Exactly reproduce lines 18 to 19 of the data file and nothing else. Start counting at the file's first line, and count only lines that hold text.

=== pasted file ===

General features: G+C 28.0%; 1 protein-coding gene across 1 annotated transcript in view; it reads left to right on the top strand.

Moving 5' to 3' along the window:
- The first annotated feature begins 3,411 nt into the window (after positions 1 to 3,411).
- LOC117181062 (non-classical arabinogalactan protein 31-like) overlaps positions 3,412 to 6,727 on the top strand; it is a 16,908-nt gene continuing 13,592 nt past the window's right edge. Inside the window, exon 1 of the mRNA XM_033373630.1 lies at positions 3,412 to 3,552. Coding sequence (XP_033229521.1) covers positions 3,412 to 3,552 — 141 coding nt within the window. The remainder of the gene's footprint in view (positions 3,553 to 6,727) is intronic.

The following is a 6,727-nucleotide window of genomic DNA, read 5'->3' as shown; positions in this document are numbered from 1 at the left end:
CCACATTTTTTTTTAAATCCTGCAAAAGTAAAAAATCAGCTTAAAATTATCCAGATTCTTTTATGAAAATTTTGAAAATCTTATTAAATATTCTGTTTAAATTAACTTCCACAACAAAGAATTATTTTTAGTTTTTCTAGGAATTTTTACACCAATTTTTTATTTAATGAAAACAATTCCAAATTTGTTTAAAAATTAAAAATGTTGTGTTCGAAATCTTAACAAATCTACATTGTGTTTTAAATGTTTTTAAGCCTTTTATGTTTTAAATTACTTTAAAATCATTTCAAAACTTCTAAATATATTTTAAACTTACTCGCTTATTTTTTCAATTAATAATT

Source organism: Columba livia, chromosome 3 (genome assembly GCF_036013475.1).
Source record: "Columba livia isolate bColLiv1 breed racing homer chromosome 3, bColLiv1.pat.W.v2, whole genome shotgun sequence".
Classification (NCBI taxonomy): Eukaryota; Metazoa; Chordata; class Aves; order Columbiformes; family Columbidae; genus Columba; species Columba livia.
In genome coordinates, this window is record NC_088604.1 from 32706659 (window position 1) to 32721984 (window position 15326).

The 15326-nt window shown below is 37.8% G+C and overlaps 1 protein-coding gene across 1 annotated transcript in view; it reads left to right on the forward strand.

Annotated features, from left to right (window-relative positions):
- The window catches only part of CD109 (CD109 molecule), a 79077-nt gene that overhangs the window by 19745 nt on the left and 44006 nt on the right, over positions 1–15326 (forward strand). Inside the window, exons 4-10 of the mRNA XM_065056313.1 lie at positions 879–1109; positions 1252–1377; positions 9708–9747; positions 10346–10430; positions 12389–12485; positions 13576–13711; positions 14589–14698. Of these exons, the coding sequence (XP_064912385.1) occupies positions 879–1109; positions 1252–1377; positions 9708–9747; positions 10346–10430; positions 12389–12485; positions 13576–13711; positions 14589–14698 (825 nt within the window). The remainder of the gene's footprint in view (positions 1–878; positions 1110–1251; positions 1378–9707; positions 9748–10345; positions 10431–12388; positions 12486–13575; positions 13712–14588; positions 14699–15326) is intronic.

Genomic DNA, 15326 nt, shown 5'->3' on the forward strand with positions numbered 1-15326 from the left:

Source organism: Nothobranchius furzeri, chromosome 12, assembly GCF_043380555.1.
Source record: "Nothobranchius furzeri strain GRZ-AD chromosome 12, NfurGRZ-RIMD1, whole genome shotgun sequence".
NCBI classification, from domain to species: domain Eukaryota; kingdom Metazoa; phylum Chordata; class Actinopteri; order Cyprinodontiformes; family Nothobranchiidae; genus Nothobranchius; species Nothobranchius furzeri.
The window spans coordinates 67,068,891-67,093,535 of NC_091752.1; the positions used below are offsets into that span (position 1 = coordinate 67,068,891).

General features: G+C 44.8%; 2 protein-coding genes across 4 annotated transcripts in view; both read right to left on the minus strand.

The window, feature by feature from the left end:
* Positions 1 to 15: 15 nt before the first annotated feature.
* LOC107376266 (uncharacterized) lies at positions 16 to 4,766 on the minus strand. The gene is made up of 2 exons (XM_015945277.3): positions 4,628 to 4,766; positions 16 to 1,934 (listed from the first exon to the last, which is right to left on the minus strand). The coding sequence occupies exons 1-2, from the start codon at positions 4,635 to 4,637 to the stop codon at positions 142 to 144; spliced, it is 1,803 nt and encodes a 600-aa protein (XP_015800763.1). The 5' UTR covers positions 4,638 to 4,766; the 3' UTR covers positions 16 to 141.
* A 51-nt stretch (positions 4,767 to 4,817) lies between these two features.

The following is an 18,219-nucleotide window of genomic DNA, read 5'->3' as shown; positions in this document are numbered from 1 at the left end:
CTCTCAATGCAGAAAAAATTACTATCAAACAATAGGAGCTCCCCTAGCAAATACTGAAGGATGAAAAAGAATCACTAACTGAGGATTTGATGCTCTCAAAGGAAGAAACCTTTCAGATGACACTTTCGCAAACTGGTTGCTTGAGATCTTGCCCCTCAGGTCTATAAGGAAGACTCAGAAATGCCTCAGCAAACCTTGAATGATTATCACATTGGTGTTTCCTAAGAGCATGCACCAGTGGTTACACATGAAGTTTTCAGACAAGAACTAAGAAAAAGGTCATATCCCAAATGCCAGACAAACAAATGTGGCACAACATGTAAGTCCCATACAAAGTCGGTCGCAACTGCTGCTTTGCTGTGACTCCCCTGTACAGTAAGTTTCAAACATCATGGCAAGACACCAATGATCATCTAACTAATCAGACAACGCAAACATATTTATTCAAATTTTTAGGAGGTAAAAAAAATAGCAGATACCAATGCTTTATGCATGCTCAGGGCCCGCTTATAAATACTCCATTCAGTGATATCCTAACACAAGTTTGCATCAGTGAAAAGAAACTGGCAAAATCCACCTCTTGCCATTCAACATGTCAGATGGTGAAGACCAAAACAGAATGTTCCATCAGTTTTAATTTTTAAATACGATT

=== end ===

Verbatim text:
The window spans coordinates 67,068,891-67,093,535 of NC_091752.1; the positions used below are offsets into that span (position 1 = coordinate 67,068,891).

General features: G+C 44.8%; 2 protein-coding genes across 4 annotated transcripts in view; both read right to left on the minus strand.